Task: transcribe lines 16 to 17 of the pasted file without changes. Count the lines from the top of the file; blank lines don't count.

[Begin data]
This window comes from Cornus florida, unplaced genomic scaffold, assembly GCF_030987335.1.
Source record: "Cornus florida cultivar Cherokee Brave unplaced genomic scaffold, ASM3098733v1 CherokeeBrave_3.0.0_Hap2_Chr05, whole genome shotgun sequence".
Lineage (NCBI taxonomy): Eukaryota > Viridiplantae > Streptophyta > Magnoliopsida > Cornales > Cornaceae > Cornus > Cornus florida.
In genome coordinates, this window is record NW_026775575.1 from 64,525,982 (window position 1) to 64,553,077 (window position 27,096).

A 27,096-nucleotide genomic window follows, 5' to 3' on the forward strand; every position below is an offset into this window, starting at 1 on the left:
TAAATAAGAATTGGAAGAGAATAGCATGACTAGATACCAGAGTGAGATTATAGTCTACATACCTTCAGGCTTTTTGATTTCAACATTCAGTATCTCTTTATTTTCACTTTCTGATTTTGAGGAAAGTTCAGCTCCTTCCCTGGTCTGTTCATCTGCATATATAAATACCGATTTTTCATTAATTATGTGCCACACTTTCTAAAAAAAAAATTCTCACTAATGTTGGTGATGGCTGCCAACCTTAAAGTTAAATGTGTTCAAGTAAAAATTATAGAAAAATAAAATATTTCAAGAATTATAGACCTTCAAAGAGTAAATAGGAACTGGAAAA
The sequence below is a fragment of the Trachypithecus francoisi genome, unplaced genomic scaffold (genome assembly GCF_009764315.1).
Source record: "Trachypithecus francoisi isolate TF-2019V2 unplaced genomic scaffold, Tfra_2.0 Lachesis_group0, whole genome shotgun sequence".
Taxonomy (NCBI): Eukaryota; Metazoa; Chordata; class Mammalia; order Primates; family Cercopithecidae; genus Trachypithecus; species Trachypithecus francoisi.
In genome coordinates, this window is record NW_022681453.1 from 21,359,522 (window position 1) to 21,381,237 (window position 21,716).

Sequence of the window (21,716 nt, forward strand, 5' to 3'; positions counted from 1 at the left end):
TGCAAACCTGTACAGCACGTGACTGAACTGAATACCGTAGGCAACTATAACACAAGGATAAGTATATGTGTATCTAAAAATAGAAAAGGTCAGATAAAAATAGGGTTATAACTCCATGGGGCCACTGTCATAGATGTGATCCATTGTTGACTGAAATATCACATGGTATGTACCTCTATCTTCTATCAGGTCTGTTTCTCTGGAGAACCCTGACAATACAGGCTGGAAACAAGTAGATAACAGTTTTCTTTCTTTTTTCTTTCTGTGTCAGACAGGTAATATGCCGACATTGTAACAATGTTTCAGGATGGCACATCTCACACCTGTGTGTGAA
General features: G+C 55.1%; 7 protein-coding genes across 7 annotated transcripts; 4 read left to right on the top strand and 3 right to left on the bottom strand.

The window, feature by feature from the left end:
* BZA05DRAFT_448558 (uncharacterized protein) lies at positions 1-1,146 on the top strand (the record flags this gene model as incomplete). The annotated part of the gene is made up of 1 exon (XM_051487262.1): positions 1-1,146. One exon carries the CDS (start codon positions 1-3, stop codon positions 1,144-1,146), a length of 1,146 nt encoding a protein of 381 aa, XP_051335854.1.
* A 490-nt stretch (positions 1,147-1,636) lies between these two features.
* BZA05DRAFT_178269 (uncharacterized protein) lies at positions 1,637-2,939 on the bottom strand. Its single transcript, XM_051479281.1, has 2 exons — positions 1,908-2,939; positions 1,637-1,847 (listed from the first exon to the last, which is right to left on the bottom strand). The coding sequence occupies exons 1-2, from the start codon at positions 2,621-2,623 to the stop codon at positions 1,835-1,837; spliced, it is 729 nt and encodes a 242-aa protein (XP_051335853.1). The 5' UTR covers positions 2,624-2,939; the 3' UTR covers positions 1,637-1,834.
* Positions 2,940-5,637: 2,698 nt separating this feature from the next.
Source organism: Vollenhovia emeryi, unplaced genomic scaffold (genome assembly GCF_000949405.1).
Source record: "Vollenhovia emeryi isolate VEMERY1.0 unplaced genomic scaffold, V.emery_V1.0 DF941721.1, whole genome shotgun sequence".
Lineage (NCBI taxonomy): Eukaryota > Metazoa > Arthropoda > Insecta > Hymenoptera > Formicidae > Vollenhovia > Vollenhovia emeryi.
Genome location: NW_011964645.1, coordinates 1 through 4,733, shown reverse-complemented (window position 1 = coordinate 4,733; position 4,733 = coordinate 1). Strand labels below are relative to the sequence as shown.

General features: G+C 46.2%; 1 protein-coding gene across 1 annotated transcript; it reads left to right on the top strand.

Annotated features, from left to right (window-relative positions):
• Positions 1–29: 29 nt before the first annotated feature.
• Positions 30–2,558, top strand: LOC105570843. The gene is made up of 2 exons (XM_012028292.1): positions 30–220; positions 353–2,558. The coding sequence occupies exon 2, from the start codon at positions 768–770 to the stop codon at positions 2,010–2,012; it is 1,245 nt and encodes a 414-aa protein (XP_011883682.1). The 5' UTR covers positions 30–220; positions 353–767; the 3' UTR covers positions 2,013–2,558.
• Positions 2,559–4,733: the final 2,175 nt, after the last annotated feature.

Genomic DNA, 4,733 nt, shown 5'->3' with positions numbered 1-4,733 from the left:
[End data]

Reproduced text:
* A 490-nt stretch (positions 1,147-1,636) lies between these two features.
* BZA05DRAFT_178269 (uncharacterized protein) lies at positions 1,637-2,939 on the bottom strand. Its single transcript, XM_051479281.1, has 2 exons — positions 1,908-2,939; positions 1,637-1,847 (listed from the first exon to the last, which is right to left on the bottom strand). The coding sequence occupies exons 1-2, from the start codon at positions 2,621-2,623 to the stop codon at positions 1,835-1,837; spliced, it is 729 nt and encodes a 242-aa protein (XP_051335853.1). The 5' UTR covers positions 2,624-2,939; the 3' UTR covers positions 1,637-1,834.